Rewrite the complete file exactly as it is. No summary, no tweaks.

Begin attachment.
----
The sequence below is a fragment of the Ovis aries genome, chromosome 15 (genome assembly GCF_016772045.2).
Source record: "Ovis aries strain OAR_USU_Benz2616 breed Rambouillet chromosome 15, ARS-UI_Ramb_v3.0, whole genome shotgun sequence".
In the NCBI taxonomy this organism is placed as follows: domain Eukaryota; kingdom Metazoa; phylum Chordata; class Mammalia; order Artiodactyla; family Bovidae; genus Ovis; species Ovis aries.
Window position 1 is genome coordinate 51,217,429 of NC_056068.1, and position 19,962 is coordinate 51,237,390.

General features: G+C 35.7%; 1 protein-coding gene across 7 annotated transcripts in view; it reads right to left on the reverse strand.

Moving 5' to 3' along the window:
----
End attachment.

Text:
The sequence below is a fragment of the Ovis aries genome, chromosome 15 (genome assembly GCF_016772045.2).
Source record: "Ovis aries strain OAR_USU_Benz2616 breed Rambouillet chromosome 15, ARS-UI_Ramb_v3.0, whole genome shotgun sequence".
In the NCBI taxonomy this organism is placed as follows: domain Eukaryota; kingdom Metazoa; phylum Chordata; class Mammalia; order Artiodactyla; family Bovidae; genus Ovis; species Ovis aries.
Window position 1 is genome coordinate 51,217,429 of NC_056068.1, and position 19,962 is coordinate 51,237,390.

General features: G+C 35.7%; 1 protein-coding gene across 7 annotated transcripts in view; it reads right to left on the reverse strand.

Moving 5' to 3' along the window: